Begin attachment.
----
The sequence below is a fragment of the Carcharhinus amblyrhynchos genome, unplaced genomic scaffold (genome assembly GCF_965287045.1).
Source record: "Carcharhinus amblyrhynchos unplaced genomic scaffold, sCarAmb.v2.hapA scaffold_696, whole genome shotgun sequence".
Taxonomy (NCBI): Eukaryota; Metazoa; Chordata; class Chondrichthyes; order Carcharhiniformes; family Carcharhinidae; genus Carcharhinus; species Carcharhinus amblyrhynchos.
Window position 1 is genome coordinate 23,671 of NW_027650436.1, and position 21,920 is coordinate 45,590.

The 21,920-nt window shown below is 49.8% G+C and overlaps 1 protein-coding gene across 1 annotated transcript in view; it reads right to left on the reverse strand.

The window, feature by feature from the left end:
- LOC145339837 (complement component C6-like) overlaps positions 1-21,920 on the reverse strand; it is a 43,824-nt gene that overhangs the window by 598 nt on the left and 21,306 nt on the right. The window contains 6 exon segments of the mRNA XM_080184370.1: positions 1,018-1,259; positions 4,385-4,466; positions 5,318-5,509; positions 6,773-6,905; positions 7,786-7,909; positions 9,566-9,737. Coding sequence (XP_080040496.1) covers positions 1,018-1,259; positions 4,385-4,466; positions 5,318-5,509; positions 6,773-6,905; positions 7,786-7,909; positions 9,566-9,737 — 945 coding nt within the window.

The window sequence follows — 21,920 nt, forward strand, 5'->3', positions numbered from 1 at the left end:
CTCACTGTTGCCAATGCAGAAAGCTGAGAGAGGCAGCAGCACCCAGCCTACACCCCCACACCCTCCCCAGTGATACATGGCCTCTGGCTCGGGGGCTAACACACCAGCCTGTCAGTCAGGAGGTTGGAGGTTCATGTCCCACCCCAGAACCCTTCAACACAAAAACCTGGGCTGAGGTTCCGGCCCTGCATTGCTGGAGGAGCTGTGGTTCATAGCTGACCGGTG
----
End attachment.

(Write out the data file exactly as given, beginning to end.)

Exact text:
The sequence below is a fragment of the Carcharhinus amblyrhynchos genome, unplaced genomic scaffold (genome assembly GCF_965287045.1).
Source record: "Carcharhinus amblyrhynchos unplaced genomic scaffold, sCarAmb.v2.hapA scaffold_696, whole genome shotgun sequence".
Taxonomy (NCBI): Eukaryota; Metazoa; Chordata; class Chondrichthyes; order Carcharhiniformes; family Carcharhinidae; genus Carcharhinus; species Carcharhinus amblyrhynchos.
Window position 1 is genome coordinate 23,671 of NW_027650436.1, and position 21,920 is coordinate 45,590.

The 21,920-nt window shown below is 49.8% G+C and overlaps 1 protein-coding gene across 1 annotated transcript in view; it reads right to left on the reverse strand.

The window, feature by feature from the left end:
- LOC145339837 (complement component C6-like) overlaps positions 1-21,920 on the reverse strand; it is a 43,824-nt gene that overhangs the window by 598 nt on the left and 21,306 nt on the right. The window contains 6 exon segments of the mRNA XM_080184370.1: positions 1,018-1,259; positions 4,385-4,466; positions 5,318-5,509; positions 6,773-6,905; positions 7,786-7,909; positions 9,566-9,737. Coding sequence (XP_080040496.1) covers positions 1,018-1,259; positions 4,385-4,466; positions 5,318-5,509; positions 6,773-6,905; positions 7,786-7,909; positions 9,566-9,737 — 945 coding nt within the window.

The window sequence follows — 21,920 nt, forward strand, 5'->3', positions numbered from 1 at the left end:
CTCACTGTTGCCAATGCAGAAAGCTGAGAGAGGCAGCAGCACCCAGCCTACACCCCCACACCCTCCCCAGTGATACATGGCCTCTGGCTCGGGGGCTAACACACCAGCCTGTCAGTCAGGAGGTTGGAGGTTCATGTCCCACCCCAGAACCCTTCAACACAAAAACCTGGGCTGAGGTTCCGGCCCTGCATTGCTGGAGGAGCTGTGGTTCATAGCTGACCGGTG